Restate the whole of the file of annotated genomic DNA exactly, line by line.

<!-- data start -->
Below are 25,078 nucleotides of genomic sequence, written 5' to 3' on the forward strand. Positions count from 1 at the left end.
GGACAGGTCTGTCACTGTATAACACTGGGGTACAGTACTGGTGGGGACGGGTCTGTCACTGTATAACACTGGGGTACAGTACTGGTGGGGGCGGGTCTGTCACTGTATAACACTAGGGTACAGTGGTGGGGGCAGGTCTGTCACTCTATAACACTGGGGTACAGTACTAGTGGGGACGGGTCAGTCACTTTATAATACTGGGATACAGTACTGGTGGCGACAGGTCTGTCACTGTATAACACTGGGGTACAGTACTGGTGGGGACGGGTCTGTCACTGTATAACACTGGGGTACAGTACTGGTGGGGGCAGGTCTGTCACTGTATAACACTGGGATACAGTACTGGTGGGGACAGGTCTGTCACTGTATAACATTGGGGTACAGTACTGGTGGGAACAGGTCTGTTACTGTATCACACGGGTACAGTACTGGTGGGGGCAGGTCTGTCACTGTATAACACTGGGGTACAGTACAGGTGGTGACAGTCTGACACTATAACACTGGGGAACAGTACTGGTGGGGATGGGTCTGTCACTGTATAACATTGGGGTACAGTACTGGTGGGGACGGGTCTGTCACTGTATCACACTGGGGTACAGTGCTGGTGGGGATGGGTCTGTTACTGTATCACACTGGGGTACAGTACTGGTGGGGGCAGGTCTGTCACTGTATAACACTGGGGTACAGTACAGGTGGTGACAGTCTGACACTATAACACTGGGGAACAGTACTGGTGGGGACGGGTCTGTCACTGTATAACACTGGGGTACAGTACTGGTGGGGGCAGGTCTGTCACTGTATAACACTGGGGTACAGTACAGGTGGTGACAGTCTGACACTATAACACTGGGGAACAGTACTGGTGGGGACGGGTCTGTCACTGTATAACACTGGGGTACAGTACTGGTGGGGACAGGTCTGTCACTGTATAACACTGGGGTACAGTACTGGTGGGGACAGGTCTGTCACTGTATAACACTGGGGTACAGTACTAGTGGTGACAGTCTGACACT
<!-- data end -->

Below are 25,078 nucleotides of genomic sequence, written 5' to 3' on the forward strand. Positions count from 1 at the left end.
GGACAGGTCTGTCACTGTATAACACTGGGGTACAGTACTGGTGGGGACGGGTCTGTCACTGTATAACACTGGGGTACAGTACTGGTGGGGGCGGGTCTGTCACTGTATAACACTAGGGTACAGTGGTGGGGGCAGGTCTGTCACTCTATAACACTGGGGTACAGTACTAGTGGGGACGGGTCAGTCACTTTATAATACTGGGATACAGTACTGGTGGCGACAGGTCTGTCACTGTATAACACTGGGGTACAGTACTGGTGGGGACGGGTCTGTCACTGTATAACACTGGGGTACAGTACTGGTGGGGGCAGGTCTGTCACTGTATAACACTGGGATACAGTACTGGTGGGGACAGGTCTGTCACTGTATAACATTGGGGTACAGTACTGGTGGGAACAGGTCTGTTACTGTATCACACGGGTACAGTACTGGTGGGGGCAGGTCTGTCACTGTATAACACTGGGGTACAGTACAGGTGGTGACAGTCTGACACTATAACACTGGGGAACAGTACTGGTGGGGATGGGTCTGTCACTGTATAACATTGGGGTACAGTACTGGTGGGGACGGGTCTGTCACTGTATCACACTGGGGTACAGTGCTGGTGGGGATGGGTCTGTTACTGTATCACACTGGGGTACAGTACTGGTGGGGGCAGGTCTGTCACTGTATAACACTGGGGTACAGTACAGGTGGTGACAGTCTGACACTATAACACTGGGGAACAGTACTGGTGGGGACGGGTCTGTCACTGTATAACACTGGGGTACAGTACTGGTGGGGGCAGGTCTGTCACTGTATAACACTGGGGTACAGTACAGGTGGTGACAGTCTGACACTATAACACTGGGGAACAGTACTGGTGGGGACGGGTCTGTCACTGTATAACACTGGGGTACAGTACTGGTGGGGACAGGTCTGTCACTGTATAACACTGGGGTACAGTACTGGTGGGGACAGGTCTGTCACTGTATAACACTGGGGTACAGTACTAGTGGTGACAGTCTGACACT